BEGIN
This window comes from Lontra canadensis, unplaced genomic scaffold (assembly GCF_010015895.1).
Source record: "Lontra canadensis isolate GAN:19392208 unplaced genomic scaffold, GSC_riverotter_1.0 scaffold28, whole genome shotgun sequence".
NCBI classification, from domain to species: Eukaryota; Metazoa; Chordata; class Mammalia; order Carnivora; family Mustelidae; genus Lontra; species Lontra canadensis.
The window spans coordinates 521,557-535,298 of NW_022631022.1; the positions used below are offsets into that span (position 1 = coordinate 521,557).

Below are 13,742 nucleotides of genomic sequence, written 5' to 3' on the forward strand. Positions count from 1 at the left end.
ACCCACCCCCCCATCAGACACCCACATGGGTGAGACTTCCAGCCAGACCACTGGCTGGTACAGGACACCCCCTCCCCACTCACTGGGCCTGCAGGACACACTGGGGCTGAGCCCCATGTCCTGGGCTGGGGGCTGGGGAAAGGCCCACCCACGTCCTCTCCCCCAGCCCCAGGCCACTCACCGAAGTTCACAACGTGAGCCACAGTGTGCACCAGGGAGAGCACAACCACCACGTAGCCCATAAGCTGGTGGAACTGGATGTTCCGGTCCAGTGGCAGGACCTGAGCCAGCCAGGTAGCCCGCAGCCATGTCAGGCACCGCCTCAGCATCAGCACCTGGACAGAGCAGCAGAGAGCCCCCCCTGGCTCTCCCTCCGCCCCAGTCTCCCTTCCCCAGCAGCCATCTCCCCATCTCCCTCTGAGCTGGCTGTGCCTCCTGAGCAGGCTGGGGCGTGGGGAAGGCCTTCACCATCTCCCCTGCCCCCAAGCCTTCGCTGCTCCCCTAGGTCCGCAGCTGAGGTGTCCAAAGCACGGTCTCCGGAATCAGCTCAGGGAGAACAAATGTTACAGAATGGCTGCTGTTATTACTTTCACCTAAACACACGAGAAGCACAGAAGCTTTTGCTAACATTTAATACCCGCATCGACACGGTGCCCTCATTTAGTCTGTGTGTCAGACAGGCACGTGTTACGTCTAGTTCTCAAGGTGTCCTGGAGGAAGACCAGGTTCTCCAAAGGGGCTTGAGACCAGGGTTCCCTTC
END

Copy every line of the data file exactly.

This window comes from Lontra canadensis, unplaced genomic scaffold (assembly GCF_010015895.1).
Source record: "Lontra canadensis isolate GAN:19392208 unplaced genomic scaffold, GSC_riverotter_1.0 scaffold28, whole genome shotgun sequence".
NCBI classification, from domain to species: Eukaryota; Metazoa; Chordata; class Mammalia; order Carnivora; family Mustelidae; genus Lontra; species Lontra canadensis.
The window spans coordinates 521,557-535,298 of NW_022631022.1; the positions used below are offsets into that span (position 1 = coordinate 521,557).

Below are 13,742 nucleotides of genomic sequence, written 5' to 3' on the forward strand. Positions count from 1 at the left end.
ACCCACCCCCCCATCAGACACCCACATGGGTGAGACTTCCAGCCAGACCACTGGCTGGTACAGGACACCCCCTCCCCACTCACTGGGCCTGCAGGACACACTGGGGCTGAGCCCCATGTCCTGGGCTGGGGGCTGGGGAAAGGCCCACCCACGTCCTCTCCCCCAGCCCCAGGCCACTCACCGAAGTTCACAACGTGAGCCACAGTGTGCACCAGGGAGAGCACAACCACCACGTAGCCCATAAGCTGGTGGAACTGGATGTTCCGGTCCAGTGGCAGGACCTGAGCCAGCCAGGTAGCCCGCAGCCATGTCAGGCACCGCCTCAGCATCAGCACCTGGACAGAGCAGCAGAGAGCCCCCCCTGGCTCTCCCTCCGCCCCAGTCTCCCTTCCCCAGCAGCCATCTCCCCATCTCCCTCTGAGCTGGCTGTGCCTCCTGAGCAGGCTGGGGCGTGGGGAAGGCCTTCACCATCTCCCCTGCCCCCAAGCCTTCGCTGCTCCCCTAGGTCCGCAGCTGAGGTGTCCAAAGCACGGTCTCCGGAATCAGCTCAGGGAGAACAAATGTTACAGAATGGCTGCTGTTATTACTTTCACCTAAACACACGAGAAGCACAGAAGCTTTTGCTAACATTTAATACCCGCATCGACACGGTGCCCTCATTTAGTCTGTGTGTCAGACAGGCACGTGTTACGTCTAGTTCTCAAGGTGTCCTGGAGGAAGACCAGGTTCTCCAAAGGGGCTTGAGACCAGGGTTCCCTTC